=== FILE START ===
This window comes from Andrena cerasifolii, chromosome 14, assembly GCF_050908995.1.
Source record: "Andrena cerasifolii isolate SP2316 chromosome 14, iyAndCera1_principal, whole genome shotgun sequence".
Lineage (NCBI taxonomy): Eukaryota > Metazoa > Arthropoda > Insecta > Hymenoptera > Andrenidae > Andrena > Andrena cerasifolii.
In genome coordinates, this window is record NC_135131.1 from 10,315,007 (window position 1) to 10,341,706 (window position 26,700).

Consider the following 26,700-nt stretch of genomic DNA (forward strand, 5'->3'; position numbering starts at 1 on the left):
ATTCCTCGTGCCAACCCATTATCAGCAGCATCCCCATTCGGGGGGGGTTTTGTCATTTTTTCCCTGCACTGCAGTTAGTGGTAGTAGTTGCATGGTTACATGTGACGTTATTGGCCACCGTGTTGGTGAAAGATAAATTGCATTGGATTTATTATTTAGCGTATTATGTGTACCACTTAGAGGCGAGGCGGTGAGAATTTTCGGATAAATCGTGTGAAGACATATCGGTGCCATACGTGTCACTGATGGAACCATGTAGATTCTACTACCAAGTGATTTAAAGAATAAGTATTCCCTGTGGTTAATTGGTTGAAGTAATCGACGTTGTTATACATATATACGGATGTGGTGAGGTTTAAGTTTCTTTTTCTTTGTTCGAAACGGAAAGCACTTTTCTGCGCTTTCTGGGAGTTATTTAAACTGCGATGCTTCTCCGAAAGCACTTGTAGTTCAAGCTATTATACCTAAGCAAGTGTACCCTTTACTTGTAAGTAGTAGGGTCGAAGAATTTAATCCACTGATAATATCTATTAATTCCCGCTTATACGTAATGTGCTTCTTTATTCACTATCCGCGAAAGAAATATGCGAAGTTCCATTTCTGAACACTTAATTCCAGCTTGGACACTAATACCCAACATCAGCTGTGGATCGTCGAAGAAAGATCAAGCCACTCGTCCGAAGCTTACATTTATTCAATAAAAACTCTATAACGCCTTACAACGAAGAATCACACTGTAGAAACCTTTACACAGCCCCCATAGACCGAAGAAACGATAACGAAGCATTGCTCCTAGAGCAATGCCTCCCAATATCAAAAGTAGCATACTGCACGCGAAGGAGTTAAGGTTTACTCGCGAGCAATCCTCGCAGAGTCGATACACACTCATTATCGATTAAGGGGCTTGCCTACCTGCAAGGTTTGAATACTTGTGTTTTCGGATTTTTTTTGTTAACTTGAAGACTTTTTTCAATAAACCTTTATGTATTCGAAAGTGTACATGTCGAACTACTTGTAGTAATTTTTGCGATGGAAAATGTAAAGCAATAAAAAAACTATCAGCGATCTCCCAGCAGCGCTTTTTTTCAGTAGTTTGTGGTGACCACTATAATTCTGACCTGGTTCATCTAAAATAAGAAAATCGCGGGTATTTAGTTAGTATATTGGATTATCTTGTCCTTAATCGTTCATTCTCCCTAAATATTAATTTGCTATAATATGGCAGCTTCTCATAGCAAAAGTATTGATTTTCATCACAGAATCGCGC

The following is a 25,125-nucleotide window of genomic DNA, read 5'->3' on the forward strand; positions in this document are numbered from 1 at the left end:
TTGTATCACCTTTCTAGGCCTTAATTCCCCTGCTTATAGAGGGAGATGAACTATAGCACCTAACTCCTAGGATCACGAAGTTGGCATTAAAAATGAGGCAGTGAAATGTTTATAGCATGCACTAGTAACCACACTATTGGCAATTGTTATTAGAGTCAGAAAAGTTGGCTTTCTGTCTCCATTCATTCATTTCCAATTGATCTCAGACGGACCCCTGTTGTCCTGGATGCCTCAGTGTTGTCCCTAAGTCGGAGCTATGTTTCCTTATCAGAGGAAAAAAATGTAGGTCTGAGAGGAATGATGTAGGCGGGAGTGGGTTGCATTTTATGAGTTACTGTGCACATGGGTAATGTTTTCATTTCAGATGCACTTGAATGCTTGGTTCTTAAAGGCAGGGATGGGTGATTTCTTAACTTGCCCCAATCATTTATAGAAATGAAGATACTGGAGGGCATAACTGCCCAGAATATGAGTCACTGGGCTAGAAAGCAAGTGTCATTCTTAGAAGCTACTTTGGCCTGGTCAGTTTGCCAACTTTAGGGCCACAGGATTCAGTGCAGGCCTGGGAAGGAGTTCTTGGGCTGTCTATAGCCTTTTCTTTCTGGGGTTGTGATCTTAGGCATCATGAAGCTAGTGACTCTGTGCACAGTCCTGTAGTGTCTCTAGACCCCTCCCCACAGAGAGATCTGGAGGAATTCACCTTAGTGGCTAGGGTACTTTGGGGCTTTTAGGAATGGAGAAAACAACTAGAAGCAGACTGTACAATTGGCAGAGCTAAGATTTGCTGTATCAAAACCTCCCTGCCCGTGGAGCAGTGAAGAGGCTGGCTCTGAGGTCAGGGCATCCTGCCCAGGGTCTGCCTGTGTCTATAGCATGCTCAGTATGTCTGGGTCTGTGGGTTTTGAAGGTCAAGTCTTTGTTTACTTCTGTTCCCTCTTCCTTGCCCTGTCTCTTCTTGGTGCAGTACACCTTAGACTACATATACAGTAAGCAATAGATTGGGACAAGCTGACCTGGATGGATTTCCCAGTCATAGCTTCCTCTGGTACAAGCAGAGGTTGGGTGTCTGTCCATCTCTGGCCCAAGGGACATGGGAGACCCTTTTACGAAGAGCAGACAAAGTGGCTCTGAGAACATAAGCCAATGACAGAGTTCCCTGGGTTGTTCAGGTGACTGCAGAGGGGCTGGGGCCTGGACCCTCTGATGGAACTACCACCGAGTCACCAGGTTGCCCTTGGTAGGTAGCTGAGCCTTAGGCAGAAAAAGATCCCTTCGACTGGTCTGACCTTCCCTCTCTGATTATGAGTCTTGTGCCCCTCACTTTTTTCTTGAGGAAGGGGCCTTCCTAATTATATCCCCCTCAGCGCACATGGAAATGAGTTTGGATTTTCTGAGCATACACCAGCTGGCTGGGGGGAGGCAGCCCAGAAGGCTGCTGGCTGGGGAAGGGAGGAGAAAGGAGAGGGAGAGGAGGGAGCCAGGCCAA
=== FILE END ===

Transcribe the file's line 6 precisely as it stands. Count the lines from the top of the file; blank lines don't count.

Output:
ATTCCTCGTGCCAACCCATTATCAGCAGCATCCCCATTCGGGGGGGGTTTTGTCATTTTTTCCCTGCACTGCAGTTAGTGGTAGTAGTTGCATGGTTACATGTGACGTTATTGGCCACCGTGTTGGTGAAAGATAAATTGCATTGGATTTATTATTTAGCGTATTATGTGTACCACTTAGAGGCGAGGCGGTGAGAATTTTCGGATAAATCGTGTGAAGACATATCGGTGCCATACGTGTCACTGATGGAACCATGTAGATTCTACTACCAAGTGATTTAAAGAATAAGTATTCCCTGTGGTTAATTGGTTGAAGTAATCGACGTTGTTATACATATATACGGATGTGGTGAGGTTTAAGTTTCTTTTTCTTTGTTCGAAACGGAAAGCACTTTTCTGCGCTTTCTGGGAGTTATTTAAACTGCGATGCTTCTCCGAAAGCACTTGTAGTTCAAGCTATTATACCTAAGCAAGTGTACCCTTTACTTGTAAGTAGTAGGGTCGAAGAATTTAATCCACTGATAATATCTATTAATTCCCGCTTATACGTAATGTGCTTCTTTATTCACTATCCGCGAAAGAAATATGCGAAGTTCCATTTCTGAACACTTAATTCCAGCTTGGACACTAATACCCAACATCAGCTGTGGATCGTCGAAGAAAGATCAAGCCACTCGTCCGAAGCTTACATTTATTCAATAAAAACTCTATAACGCCTTACAACGAAGAATCACACTGTAGAAACCTTTACACAGCCCCCATAGACCGAAGAAACGATAACGAAGCATTGCTCCTAGAGCAATGCCTCCCAATATCAAAAGTAGCATACTGCACGCGAAGGAGTTAAGGTTTACTCGCGAGCAATCCTCGCAGAGTCGATACACACTCATTATCGATTAAGGGGCTTGCCTACCTGCAAGGTTTGAATACTTGTGTTTTCGGATTTTTTTTGTTAACTTGAAGACTTTTTTCAATAAACCTTTATGTATTCGAAAGTGTACATGTCGAACTACTTGTAGTAATTTTTGCGATGGAAAATGTAAAGCAATAAAAAAACTATCAGCGATCTCCCAGCAGCGCTTTTTTTCAGTAGTTTGTGGTGACCACTATAATTCTGACCTGGTTCATCTAAAATAAGAAAATCGCGGGTATTTAGTTAGTATATTGGATTATCTTGTCCTTAATCGTTCATTCTCCCTAAATATTAATTTGCTATAATATGGCAGCTTCTCATAGCAAAAGTATTGATTTTCATCACAGAATCGCGC